The next nursery rhyme also uses rhyming to teach. This poem is from China. It teaches about the traditional customs of a very important Chinese holiday. It is called ‘Chinese New Year’:
You will find whenever the New Year comes
the Kitchen God will want some plums.
The girls will want some flowers new;
The boys will want firecrackers, too.
A new soft hat will please Papa
And a sugar cake for dear Mama.
This nursery rhyme teaches children about the special customs of the Chinese New Year holiday. For example, families celebrate Chinese New Year with special food. The nursery rhyme also teaches children to share with their family members. By repeating this rhyme, children will remember their traditional customs.
Many cultures also have nursery rhymes to teach children about right and wrong actions. Here is a nursery rhyme from Thailand. It is named after a large fruit. The jackfruit has a hard, green skin. But inside, it has soft, yellow fruit around big seeds:
Jum-Jee Jackfruit Seed
Those who have done good deeds
Can eat all the food.
Those who tell lies
Must eat old dead dog!
This nursery rhyme teaches children to tell the truth. It explains that people who tell the truth will get good things. But people who do not tell the truth will not get good things.
There are two more interesting things about this nursery rhyme. One is that it uses words that are not real! The beginning words – “Jum-Jee” – do not mean anything. These are just words that sound fun. They rhyme to make the song sound good. Many nursery rhymes have these kinds of words in them.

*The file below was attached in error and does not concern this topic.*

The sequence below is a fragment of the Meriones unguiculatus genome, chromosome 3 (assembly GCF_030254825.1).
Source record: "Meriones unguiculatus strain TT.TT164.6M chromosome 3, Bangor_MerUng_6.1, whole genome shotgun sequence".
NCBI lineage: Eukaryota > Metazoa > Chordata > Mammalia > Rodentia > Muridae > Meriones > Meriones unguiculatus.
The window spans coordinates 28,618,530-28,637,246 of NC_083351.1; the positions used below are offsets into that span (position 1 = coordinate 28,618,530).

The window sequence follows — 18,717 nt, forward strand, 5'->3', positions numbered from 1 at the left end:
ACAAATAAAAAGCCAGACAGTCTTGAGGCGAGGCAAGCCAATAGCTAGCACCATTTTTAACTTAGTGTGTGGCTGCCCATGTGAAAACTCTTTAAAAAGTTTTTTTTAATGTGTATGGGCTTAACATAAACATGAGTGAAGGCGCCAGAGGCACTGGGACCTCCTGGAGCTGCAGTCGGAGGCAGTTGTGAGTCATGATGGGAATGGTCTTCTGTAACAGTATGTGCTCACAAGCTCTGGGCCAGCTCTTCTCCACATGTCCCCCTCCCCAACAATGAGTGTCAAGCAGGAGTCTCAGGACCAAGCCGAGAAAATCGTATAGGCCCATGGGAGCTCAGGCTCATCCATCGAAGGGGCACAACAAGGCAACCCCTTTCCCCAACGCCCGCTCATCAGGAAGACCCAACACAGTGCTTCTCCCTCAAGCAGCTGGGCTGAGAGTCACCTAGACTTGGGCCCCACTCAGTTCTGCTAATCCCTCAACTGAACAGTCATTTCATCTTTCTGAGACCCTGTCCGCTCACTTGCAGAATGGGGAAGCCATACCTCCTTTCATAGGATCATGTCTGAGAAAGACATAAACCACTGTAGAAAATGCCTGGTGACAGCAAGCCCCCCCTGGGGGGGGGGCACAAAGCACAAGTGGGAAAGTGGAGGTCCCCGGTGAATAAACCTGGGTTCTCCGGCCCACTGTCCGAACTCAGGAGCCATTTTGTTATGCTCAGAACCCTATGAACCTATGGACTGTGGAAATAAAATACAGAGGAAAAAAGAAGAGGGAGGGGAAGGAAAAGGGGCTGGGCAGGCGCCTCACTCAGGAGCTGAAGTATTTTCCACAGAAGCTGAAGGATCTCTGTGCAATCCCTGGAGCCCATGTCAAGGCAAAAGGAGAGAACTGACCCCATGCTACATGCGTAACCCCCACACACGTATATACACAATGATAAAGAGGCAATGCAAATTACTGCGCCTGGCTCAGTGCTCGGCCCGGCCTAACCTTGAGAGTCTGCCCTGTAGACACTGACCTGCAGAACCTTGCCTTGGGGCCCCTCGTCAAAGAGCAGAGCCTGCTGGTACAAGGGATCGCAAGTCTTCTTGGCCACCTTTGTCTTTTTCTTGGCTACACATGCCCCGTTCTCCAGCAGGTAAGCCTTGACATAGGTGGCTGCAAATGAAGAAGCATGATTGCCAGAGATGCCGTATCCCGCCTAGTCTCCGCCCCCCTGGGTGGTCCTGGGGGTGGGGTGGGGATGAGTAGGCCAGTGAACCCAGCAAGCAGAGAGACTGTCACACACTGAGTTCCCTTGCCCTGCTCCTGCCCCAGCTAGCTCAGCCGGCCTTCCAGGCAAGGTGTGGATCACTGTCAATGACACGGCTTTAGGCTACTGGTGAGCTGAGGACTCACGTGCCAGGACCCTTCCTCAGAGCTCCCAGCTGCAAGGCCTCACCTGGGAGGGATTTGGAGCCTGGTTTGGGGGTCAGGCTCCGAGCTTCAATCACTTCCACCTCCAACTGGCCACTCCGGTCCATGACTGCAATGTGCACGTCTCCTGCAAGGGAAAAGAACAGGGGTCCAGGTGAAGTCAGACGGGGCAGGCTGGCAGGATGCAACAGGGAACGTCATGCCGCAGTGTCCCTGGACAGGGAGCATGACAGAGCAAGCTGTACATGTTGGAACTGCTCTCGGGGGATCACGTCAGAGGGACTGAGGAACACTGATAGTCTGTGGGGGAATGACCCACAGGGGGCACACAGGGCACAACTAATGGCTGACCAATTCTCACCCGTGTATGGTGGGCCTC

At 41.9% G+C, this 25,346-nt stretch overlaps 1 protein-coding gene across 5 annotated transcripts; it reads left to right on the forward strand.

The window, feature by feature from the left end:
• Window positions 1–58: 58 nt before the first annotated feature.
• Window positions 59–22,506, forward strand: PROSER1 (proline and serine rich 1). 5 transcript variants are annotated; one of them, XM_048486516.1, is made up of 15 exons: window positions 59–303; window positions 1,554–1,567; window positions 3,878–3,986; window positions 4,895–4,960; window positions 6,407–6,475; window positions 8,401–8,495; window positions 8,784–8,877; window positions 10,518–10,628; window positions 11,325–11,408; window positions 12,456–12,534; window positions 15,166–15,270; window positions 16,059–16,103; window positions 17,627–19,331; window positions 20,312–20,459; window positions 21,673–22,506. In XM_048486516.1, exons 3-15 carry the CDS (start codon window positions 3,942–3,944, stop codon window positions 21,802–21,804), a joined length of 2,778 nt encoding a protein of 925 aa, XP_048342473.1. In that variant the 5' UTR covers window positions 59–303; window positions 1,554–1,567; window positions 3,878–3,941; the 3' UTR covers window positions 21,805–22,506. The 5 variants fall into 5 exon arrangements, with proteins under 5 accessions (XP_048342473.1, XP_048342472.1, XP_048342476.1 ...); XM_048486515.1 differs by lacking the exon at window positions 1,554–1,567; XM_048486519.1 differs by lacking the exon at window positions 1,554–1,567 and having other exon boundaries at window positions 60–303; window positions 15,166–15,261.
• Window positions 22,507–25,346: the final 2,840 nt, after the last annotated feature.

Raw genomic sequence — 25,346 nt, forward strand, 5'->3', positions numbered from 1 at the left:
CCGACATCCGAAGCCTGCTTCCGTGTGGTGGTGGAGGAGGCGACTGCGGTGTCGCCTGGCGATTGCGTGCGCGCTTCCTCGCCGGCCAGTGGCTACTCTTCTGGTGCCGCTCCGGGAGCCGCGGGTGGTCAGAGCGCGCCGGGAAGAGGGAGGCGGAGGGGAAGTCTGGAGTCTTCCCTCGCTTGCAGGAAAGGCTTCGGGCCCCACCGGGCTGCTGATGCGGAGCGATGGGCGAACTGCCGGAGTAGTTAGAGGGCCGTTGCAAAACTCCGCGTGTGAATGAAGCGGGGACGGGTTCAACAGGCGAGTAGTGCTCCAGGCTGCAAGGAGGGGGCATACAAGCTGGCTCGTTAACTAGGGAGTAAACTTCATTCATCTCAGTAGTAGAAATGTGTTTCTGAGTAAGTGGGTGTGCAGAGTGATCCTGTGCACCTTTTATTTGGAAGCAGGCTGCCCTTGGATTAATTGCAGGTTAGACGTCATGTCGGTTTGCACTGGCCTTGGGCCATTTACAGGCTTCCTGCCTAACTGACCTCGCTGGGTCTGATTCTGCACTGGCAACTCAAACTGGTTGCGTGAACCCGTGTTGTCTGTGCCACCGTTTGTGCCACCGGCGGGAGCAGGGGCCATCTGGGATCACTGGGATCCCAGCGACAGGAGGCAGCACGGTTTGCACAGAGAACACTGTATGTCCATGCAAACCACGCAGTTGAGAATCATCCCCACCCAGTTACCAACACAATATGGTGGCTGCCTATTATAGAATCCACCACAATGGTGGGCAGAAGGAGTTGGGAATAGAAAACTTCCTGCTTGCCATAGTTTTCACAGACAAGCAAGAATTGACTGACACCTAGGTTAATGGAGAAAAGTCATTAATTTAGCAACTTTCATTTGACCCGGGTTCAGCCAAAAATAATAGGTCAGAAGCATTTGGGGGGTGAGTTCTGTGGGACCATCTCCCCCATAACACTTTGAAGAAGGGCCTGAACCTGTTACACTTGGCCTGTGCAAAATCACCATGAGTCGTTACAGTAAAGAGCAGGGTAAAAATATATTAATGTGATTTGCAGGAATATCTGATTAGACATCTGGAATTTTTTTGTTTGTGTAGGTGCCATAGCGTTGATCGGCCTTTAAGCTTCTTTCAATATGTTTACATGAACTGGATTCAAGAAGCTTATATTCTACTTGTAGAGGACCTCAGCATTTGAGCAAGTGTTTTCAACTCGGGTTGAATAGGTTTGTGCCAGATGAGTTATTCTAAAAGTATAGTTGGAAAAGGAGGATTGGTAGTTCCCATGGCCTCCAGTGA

The Jum-Jee nursery rhyme is also a game. While the children sing it, they sit in a circle. They all put their hands into the middle. Then, one child counts the other children’s fingers while they sing together. When the song is finished, the child stops counting. The person with the finger last counted must pull their hand away. The song continues until only one child has a hand left in the middle of the circle.
Many other nursery rhymes can also be used for games. Some have special motions for the children to do. They sing and move parts of their bodies at the same time. Listen to this nursery rhyme from Switzerland in Europe. It is a rhyme about a child named Joggeli riding a horse. Imagine how children would move while saying it.